You're right... It makes a terrible desktop. The pens and pencils just keep rolling off the screen."

This was an outstanding bug report for almost 3 years now. Goes to prove how disfunctional the Open Source model is...

Reply Score: 1

OpenWengo
by Flatline on Thu 25th May 2006 16:41 UTC
Flatline
Member since:
2006-03-06

Just had to say this...the OpenWengo site is annoying as Hell. Did they have a contest to see who could come up with a design that used the most flash or something?

Reply Score: 1

Why zmd? That's an easy one.
by john on Thu 25th May 2006 20:13 UTC
john
Member since:
2005-11-10

It's unfortunate, but there is an easy answer that I don't recall seeing in this thread: SLED/SLES 10.

The latest version of SUSE Linux Enterprise Desktop / Server are based on the 10.1 codebase.

They wanted zmd in the Enterprise versions. To do that, they needed it in 10.1 first. Unfortunately, it was a decision that was made in the middle of the beta cycle for 10.1.

SLED/SLES 10 will be supported for a long time, so if they wanted to change directions, now was the time. Unfortunately, zmd was no where near ready for release. I'm sure the problems will be fixed between now and when SLED/SLES 10 ships later this year.

Unfortunate for those of us who just wanted 10.1 to work, but I suspect it will smooth out soon, as the enterprise won't accept what's shipping now.

Reply Score: 1

Linspire -> Suse 10.1 and back
by Onetrack on Thu 25th May 2006 21:06 UTC
Onetrack
Member since:
2006-03-17

I was enticed by the madpenguin review of suse 10.1, so much gloss in saying how great the installer was so I downloaded the dvd and the addons.

The installer is very slick, discovering everything in my computer and working well. Yast however is so unbelievably slow at adding packages from any other repository thats its unuseable. I followed the steps to the letter in getting XGL to function I got nothing more than a locked up desktop, I had to go into the shell way too much for a modern os.

I like CNR, I like Linspire, I'm a lifetime supporter of it. After a 2 day journey into 10.1 I've reformatted and gone back.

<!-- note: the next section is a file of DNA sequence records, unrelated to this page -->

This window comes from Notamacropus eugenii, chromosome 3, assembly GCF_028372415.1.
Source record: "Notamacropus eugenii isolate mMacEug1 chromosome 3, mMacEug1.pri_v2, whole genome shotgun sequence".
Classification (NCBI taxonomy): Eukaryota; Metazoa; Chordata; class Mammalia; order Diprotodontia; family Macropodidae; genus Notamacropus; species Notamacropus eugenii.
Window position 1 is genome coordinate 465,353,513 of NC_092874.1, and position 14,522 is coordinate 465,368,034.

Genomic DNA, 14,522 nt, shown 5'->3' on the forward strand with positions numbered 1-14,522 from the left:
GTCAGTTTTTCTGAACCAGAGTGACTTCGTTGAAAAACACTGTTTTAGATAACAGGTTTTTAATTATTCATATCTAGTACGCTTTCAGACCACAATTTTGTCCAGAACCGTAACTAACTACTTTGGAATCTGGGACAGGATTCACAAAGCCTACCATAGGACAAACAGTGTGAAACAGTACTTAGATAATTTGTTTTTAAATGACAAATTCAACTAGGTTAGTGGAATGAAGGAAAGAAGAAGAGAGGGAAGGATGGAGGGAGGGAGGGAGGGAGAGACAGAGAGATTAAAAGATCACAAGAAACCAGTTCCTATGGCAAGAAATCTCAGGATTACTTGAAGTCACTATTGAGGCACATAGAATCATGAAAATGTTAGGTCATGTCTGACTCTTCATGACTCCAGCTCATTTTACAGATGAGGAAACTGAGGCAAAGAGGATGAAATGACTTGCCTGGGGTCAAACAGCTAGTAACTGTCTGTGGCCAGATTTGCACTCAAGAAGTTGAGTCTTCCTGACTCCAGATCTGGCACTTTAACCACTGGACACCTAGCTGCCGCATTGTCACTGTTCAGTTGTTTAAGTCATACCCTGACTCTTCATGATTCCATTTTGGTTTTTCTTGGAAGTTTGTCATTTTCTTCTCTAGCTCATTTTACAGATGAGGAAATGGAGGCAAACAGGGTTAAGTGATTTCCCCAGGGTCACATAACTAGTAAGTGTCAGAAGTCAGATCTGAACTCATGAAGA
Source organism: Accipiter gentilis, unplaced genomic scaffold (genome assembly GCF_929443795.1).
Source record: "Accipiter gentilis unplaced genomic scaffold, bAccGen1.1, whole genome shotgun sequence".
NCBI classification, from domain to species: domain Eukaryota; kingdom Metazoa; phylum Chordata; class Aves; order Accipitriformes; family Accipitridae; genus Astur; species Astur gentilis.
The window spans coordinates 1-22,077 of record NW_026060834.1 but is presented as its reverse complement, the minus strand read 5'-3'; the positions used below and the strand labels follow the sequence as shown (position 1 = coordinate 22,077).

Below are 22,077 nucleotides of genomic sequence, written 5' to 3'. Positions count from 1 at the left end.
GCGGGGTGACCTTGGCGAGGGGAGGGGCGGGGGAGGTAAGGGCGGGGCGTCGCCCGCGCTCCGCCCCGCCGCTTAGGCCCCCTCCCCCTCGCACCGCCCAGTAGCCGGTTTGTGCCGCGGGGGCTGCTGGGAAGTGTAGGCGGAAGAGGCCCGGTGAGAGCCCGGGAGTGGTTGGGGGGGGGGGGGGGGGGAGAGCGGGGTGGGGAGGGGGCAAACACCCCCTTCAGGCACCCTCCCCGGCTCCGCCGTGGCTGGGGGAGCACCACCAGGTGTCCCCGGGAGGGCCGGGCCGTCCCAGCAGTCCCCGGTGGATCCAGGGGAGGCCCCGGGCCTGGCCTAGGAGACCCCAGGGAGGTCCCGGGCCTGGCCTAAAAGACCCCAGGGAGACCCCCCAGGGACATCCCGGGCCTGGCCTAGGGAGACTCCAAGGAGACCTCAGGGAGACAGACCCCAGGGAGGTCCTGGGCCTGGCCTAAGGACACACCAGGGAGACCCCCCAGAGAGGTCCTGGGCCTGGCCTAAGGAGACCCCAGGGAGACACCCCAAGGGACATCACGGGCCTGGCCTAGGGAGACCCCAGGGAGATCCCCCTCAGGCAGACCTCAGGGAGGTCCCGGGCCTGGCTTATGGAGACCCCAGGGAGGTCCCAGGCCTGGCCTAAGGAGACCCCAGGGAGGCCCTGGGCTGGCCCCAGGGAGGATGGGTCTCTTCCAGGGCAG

Reply Score: 1

Hummm!
by Hakime on Fri 26th May 2006 06:32 UTC
Hakime
Member since:
2005-11-16

"Naturally, such magic can be used either for good or for evil. I do not recommend taunting Windows or Mac users sitting next to you on a long flight, as you open your laptop and throw your colors before their incredulous, "still waiting for Vista" faces."

I din't get it, the effects in Suse are just total ripp off of MAc OS X effects......which have beem around for years.

Reply Score: 1

Still not ready for primetime.
by ssa2204 on Fri 26th May 2006 07:04 UTC
ssa2204
Member since:
2006-04-22

After installing 10.1 I was thoroughly unimpressed, enough to the point I am now back to booting into WinXP primarily. God knows how much time I wasted just mucking with the system just to play a freaking Xvid, not too mention DVD playback is crap. I am not a pro Windows or pro OSX person, I could care less. What I do care about is having an OS I can use with the LEAST amount of problems, and unfortunetely Linux is still not there. XGL is not needed, what is needed is a GUI that actually works decently with applications that dont crap out every few minutes. I know some Linux zealot will love to reply screaming about BSOD and Windows. This laptop has been running WinXP Pro now for 3 years and I have yet to get a BSOD. My OSX and XP do have their issues as ANY software will have, but they are no where near as bad as Linux has currently. Frankly I am giving up on desktop Linux and sticking to just using Linux as my main server roles where it is much more dependable.

Reply Score: 1